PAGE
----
ROME (Reuters) - Acclaimed movie maker Jafar Panahi has gone on trial in Iran, accused of making a film without permission and inciting opposition protests, according to a statement released in Italy.
Panahi was prevented from attending the Venice film festival in September following his arrest in March and 88 days in detention, during which he went on hunger strike.
U.S. director Steven Spielberg and French actress Juliette Binoche were among the movie luminaries who spoke up for him.
Panahi, 50, irked Iranian authorities by supporting an opposition candidate in last year’s presidential election, where hard-liner Mahmoud Ahmadinejad won a second term — a result that sparked massive street protests.
In his statement to the court, released to Reuters by the organizers of “Giornate degli Autori — Venice Days,” a side event of the main Venice festival, Panahi said he was a victim of injustice and called one of the charges against him “a joke.”
Panahi said he had started making his latest film when his house was raided and his film collection deemed “obscene” and seized.
“I do not comprehend the charge of obscenity directed at the classics of film history, nor do I understand the crime I am accused of,” Panahi said, according to an English version of his statement to the court.
“If these charges are true, you are putting not only us on trial but the socially conscious, humanistic and artistic Iranian cinema as well,” he said.
It was not clear if anyone else was on trial with Panahi. Iranian media have not reported the trial or the charges.
Many films are banned in Iran if they do not comply with the government’s strict moral code, although most — even the latest Hollywood releases — are widely available on bootleg DVDs.
Iranian authorities regularly accuse Western governments and media of conducting propaganda against the Islamic Republic.
Panahi won the Camera d’Or prize in Cannes for his 1995 film “The White Balloon” and five years later took the Golden Lion for Best Film at the Venice festival with “The Circle,” which deals with the struggles of women living under the restrictions imposed by the Islamic state.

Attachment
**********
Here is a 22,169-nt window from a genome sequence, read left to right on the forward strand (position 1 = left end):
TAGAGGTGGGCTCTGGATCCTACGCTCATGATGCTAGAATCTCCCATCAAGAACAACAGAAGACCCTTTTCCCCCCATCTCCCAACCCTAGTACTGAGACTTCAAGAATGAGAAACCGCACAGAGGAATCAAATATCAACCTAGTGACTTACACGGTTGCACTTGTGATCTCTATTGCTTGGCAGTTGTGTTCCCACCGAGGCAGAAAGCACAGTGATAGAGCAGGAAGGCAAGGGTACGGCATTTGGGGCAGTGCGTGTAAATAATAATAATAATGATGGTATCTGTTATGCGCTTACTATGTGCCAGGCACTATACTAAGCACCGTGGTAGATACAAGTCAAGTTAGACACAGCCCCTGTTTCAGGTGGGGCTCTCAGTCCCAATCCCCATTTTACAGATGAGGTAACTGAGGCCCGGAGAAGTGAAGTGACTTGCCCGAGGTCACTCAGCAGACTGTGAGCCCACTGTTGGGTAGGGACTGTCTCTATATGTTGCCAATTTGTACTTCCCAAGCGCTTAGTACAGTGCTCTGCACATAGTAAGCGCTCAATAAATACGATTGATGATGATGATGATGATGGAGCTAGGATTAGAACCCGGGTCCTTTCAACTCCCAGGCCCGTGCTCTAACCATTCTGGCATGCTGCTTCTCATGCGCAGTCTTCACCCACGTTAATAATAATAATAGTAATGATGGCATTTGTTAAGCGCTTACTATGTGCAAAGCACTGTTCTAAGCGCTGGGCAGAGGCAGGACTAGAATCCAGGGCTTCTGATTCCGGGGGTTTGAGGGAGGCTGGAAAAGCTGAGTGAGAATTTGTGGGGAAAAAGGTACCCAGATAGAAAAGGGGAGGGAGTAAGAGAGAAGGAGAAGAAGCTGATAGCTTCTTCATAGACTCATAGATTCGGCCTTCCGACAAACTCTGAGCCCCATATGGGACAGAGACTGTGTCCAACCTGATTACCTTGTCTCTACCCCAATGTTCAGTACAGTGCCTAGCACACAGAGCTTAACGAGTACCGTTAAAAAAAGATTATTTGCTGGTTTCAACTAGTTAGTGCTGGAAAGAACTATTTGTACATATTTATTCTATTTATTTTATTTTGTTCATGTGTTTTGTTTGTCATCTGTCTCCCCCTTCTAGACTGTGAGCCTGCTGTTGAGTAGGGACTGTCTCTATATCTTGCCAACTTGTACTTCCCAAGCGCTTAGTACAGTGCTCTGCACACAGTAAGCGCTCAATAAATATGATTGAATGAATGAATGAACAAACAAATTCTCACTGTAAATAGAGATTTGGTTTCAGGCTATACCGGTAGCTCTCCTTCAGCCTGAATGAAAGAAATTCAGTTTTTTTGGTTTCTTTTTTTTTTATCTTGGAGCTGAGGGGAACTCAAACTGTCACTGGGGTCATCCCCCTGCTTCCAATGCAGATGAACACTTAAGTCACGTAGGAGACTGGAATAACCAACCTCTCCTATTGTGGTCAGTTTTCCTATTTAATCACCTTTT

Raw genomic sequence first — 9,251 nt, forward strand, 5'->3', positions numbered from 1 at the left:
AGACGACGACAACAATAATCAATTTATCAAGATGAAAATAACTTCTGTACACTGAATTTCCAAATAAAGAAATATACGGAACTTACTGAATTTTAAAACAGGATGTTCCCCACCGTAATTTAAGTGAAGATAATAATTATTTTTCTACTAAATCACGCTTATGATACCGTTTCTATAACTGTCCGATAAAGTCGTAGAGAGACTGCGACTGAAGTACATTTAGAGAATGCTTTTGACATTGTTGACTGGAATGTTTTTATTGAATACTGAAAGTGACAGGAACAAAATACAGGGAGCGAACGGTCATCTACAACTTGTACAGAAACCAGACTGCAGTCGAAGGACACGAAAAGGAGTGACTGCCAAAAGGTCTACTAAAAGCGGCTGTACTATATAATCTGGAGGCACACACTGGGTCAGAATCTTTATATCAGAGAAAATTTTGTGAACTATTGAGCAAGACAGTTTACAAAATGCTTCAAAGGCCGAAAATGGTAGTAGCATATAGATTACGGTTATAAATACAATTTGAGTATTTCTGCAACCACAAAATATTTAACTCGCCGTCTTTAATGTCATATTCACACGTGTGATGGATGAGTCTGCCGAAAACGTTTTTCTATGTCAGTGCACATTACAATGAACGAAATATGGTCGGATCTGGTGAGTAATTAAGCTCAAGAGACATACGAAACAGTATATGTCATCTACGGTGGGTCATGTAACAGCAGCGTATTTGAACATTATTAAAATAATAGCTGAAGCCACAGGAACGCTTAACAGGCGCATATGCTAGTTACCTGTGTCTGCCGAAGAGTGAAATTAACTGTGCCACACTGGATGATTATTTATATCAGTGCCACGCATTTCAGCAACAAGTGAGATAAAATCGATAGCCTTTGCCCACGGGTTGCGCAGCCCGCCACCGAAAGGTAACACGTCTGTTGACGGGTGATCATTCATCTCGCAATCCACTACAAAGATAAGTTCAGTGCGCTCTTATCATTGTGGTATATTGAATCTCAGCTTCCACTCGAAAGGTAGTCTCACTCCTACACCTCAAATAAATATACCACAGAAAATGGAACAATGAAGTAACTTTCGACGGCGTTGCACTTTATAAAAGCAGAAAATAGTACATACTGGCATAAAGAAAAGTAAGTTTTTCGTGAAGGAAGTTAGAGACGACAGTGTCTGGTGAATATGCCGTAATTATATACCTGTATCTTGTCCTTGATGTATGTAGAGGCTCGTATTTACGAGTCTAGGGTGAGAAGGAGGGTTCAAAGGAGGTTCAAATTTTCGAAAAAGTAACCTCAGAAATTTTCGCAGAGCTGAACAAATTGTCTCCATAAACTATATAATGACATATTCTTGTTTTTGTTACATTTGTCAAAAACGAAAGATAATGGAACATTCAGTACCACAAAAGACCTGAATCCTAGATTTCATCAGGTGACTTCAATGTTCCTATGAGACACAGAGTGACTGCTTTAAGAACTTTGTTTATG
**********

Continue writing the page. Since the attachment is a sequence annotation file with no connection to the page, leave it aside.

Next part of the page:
Panahi also rejected the charge of incitement to protest, saying his films were social but not political.
“My case is a perfect example of being punished before committing a crime. You are putting me on trial for making a film that, at the time of our arrest, was only 30 percent shot,” he said.
Panahi said there was no law requiring government permission to make a film, “only some internal memos that change each time the deputy minister is changed.”
Famed for his work with non-professional actors and improvised style, Panahi said another charge — of not giving his actors a script — “sounds more like a joke that has no place in the judiciary system.”
Panahi said he was used to seeing films banned, but that his arrest showed the government was going further than it had in the past to intimidate independent film makers.
“It is unprecedented in Iranian cinema to arrest and imprison a filmmaker for making a film, and harass his family while he is in prison,” he said.
“This is a new development in the history of Iranian cinema that will be remembered for a long time.”
Editing by Kevin Liffey